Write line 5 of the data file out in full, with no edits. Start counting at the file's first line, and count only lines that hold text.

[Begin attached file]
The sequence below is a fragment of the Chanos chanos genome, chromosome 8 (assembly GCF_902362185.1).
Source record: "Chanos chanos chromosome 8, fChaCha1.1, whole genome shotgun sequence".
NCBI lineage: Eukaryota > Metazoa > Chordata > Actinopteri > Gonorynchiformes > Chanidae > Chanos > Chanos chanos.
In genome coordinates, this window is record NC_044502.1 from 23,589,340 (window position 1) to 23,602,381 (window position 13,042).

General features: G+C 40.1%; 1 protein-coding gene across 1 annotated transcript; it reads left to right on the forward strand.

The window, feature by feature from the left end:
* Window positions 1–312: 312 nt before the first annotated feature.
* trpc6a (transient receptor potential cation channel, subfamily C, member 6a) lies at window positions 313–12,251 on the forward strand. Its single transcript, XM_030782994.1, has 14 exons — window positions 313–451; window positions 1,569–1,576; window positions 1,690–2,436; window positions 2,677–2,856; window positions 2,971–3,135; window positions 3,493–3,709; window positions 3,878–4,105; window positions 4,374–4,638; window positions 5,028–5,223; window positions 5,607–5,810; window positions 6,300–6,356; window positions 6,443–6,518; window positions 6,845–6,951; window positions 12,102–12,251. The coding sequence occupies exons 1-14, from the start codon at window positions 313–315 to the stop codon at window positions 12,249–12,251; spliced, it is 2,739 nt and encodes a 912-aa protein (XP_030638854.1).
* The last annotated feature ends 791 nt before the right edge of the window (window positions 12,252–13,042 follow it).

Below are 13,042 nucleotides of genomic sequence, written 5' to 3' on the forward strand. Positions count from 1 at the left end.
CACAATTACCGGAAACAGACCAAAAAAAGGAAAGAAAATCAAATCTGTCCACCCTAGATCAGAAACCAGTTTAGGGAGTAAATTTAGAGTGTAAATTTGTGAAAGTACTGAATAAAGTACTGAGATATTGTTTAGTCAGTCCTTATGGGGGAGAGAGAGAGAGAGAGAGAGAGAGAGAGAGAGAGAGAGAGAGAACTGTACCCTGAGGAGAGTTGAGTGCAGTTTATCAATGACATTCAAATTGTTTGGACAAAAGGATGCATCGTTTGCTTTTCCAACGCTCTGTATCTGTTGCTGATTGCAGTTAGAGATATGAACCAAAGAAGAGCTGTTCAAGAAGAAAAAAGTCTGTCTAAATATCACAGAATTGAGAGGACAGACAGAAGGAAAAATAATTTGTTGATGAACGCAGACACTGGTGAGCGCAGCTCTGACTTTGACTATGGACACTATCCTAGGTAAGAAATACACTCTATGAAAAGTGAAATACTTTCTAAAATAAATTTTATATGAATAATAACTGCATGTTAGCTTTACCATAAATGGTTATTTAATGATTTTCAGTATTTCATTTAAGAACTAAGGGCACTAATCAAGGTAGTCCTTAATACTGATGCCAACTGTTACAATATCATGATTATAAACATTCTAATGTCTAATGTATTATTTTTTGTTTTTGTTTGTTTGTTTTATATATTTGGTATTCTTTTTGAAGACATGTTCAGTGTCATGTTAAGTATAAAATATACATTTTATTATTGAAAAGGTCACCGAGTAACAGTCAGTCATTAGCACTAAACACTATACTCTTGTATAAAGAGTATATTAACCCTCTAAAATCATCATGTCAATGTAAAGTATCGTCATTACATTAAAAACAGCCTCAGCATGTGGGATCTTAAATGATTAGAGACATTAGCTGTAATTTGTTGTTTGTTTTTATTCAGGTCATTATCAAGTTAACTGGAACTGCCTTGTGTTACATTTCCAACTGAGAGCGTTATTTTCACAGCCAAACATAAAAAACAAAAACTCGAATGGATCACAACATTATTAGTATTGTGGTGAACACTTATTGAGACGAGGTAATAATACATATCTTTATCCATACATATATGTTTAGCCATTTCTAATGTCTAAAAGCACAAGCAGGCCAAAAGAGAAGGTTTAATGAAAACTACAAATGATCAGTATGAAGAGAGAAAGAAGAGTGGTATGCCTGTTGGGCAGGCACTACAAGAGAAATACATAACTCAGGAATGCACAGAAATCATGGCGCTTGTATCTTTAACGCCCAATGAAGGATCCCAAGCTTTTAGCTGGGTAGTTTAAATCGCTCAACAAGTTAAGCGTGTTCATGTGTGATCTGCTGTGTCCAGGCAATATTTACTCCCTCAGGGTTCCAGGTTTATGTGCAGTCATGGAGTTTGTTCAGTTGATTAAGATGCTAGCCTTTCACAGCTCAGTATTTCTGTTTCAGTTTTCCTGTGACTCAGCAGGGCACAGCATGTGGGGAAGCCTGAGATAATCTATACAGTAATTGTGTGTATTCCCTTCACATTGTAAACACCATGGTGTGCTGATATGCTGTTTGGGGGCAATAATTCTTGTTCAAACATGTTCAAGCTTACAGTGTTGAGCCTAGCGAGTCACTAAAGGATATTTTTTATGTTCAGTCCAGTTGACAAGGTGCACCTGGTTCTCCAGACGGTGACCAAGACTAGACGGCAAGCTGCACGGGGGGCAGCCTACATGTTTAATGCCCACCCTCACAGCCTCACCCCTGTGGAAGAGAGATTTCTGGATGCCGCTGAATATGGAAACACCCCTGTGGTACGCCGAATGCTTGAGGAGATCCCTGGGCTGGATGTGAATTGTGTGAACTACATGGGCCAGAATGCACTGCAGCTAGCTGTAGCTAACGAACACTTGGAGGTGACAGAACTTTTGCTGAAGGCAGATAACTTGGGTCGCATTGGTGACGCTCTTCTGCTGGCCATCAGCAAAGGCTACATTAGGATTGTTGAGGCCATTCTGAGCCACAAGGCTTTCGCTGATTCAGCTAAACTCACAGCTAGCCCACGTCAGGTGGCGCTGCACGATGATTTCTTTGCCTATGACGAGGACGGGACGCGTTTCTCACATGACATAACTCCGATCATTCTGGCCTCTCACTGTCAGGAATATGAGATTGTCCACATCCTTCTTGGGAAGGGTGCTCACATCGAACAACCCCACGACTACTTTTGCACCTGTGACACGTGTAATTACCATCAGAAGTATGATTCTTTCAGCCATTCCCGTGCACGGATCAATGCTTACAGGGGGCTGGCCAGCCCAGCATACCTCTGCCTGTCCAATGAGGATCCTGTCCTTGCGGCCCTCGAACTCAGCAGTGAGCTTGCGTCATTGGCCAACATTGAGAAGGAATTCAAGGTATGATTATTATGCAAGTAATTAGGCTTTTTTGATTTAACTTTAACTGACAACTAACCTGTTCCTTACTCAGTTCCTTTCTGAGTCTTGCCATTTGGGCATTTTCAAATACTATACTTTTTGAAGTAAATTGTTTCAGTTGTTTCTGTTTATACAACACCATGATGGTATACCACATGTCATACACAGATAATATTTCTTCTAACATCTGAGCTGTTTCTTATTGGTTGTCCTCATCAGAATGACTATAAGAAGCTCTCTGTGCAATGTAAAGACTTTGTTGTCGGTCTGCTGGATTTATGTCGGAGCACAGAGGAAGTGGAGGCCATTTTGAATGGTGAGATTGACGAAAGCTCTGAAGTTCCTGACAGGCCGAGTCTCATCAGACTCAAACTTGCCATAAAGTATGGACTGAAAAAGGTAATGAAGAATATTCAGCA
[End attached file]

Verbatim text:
General features: G+C 40.1%; 1 protein-coding gene across 1 annotated transcript; it reads left to right on the forward strand.